Catching Up…

Well, summer is past, vacations and Annual Guard Training are over and I finally have time to sit down and catch up on the blog.  We’ve made a lot of ground on the Jeeps and I’ll hit the high spots here.

Completing the ’84…

In the last post, I’d mentioned that all that was left was to remove the body tub.  Well, that was mostly true – we also had to remove the bolts securing the body to the frame.  After our roll bar experience, I was expecting no end of trouble getting these out.  We pulled out the impact wrench and went at them and not one gave us trouble except the one under the driver’s side seat.

The “nut” is held captive in a sheet metal box welded to a box section under the floor pan.  It had seized up and spun in the box.  Since the body is scrap, we estimated where

The '84 is sitting at the door of the shop, waiting for us to muster the courage to lift the body off.

The ’84 is sitting at the door of the shop, waiting for us to muster the courage to lift the body off.

the nut was located and cut a hole in the floor…and then cut a bigger hole in the floor…so we could a torch on it.  A lot of heat and a cut-off wheel finally separated the nut from the bolt.

So, Joel an I are standing there wondering if two guys can lift a body tub off the frame by themselves.  With a lot of grunts and

The '84 with the body off on its side.

The ’84 with the body off on its side.

groans we were able to slide it off the side of the frame and on to its side.  We rolled the chassis away and carried the tub out to the “bone yard”.

Work Starts on the ’85…

While working up the courage to pull the body off the ’84…and while Joel was away…I started stripping parts off the ’85.  We were just going to do some body work on it and leave the frame intact, but upon closer inspection, I found there is enough rust that we’re going to tear it down completely, sandblast the frame and paint it before reassembling everything fresh.

The right hand hole for the wiper showing deformation and cracks.

The right hand hole for the wiper showing deformation and cracks.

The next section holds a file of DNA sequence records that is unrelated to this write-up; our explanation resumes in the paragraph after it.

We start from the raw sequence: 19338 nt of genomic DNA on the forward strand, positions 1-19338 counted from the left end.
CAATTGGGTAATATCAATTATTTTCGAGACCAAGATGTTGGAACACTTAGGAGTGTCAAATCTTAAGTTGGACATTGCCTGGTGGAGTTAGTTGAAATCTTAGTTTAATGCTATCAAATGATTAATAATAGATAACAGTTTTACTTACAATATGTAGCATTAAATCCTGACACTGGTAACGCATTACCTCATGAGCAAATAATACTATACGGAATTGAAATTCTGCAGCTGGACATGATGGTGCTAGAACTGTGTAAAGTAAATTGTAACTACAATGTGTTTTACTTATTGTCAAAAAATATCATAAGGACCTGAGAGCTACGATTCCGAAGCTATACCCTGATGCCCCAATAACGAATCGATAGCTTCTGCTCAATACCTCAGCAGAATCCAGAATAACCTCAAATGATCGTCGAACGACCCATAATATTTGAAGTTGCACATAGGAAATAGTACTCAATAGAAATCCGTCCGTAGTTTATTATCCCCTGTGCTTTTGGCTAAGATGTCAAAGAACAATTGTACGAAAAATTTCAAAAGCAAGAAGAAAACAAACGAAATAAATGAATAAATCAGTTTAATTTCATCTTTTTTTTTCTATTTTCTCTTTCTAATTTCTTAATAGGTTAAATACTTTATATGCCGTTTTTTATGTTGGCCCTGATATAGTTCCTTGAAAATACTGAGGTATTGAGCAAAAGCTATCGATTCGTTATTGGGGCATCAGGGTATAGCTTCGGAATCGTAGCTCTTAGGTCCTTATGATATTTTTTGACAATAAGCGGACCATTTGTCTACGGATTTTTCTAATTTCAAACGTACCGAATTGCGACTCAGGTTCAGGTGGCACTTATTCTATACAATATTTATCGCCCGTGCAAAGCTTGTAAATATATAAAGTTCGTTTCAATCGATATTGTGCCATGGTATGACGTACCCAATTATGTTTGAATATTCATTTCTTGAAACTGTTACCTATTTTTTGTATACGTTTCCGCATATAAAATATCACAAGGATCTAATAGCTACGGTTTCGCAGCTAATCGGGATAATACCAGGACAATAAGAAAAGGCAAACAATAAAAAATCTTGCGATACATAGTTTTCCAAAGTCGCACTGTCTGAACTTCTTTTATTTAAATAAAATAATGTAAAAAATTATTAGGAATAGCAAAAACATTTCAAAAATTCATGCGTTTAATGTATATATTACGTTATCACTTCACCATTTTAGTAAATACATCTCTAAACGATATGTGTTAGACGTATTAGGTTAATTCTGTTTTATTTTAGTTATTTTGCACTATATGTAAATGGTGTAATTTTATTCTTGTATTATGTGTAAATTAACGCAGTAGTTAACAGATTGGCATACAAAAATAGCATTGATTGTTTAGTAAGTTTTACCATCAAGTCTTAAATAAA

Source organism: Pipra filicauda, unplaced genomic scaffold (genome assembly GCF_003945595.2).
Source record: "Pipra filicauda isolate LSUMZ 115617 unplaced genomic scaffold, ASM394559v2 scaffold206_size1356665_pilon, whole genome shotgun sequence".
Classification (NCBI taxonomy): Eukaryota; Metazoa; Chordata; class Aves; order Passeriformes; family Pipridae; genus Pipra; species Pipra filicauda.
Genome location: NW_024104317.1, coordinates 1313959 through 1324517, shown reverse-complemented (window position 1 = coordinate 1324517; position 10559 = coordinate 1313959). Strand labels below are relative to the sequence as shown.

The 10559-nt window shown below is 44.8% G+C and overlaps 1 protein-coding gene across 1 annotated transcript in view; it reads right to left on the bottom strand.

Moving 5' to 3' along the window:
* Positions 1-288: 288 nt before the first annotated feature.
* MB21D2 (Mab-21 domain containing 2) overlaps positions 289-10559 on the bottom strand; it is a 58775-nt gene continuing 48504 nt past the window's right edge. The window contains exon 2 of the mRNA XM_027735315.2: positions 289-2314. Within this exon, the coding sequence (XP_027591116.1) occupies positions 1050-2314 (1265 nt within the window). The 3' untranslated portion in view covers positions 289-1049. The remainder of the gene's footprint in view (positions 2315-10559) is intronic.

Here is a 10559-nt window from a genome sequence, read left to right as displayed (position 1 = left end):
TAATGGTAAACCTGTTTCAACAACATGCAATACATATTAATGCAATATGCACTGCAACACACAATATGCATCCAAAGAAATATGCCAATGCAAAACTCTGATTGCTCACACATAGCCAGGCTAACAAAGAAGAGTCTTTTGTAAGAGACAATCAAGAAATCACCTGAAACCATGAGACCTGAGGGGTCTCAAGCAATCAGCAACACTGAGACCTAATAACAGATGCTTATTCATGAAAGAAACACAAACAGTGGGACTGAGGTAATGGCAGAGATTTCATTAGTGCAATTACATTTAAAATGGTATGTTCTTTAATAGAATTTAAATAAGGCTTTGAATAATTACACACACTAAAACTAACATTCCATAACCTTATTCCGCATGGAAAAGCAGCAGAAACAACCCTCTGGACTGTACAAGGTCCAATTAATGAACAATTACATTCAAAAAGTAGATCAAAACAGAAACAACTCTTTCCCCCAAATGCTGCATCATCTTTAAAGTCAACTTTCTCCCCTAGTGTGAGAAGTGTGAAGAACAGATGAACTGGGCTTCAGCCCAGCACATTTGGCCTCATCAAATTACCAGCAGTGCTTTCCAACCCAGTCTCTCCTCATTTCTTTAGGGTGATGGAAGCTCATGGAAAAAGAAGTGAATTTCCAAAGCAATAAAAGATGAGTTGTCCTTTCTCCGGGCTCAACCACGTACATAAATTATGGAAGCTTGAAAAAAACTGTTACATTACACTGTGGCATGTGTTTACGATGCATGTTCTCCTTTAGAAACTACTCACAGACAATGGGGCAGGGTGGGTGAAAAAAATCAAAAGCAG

I started by pulling the wiper parts off the wind shield and found that something must have hit them in a previous life.  Add to that the fact that the left one is rusted out and the bottom of the frame is badly rusted, so a new frame is going on our list of new parts to buy.

The '85 with the hood and front clip removed.

The ’85 with the hood and front clip removed.

First, the front clip came off, starting with the hood, then the grill followed by the fenders.  Joel was back by now so he got in on actually removing the wind shield.  Finally, we stripped off all the small parts – tail gate,

Joel working on the wind shield on the '85.

Joel working on the wind shield on the ’85. The Torx fasteners prove to be a continuous source of frustration.

hinges and anything else that was bolted on.  It was partially stripped already so this job was fairly easy – except for the bolt in the tailgate hinge and the right door hinge that seized up and had to be drilled out.

The Body Comes Off

Since this tub is the keeper we wanted to handle this one with more care than the other one.  We planned a visit from my oldest son, Billy and his wife, Tasha, so that the three of us could lift it off, set it on horses and move the chassis beside it.

So, the day arrived and Joel and Billy lifted the tub like it was so much hot air.  Meanwhile, I rolled the chassis out from under it and positioned the horses under the four corners of the of the tub.  They then set the tub down on the horses and we repositioned the chassis in the center of the shop for disassembly.

Here you can see the '85 chassis in the foreground, the '84 chassis at the extreme left and the '85 body tub on horses in the background.

Here you can see the ’85 chassis in the foreground, the ’84 chassis at the extreme left and the ’85 body tub on horses in the background.

Disassembling the Chassis…

Now that the tub is off, we can get to the business of removing power train components.  First came the T-Case.  I simply lowered it onto the floor jack and slipped it out from under the frame.  The transmission was next.  It weighs 175 lbs and doesn’t have any handy lift points so I pulled a couple of bolts out of the top cover and replaced them with eye bolts.  The engine hoist was then pressed into service to lift it off the back of the bell housing.  Finally, we pulled the V-6 out of the chassis and put it on the engine stand.

This is the '85 chassis with the engine, transmission and T-case removed.

This is the ’85 chassis with the engine, transmission and T-case removed.

Now it’s waiting for removal of the brake lines, the axles and the other small parts…

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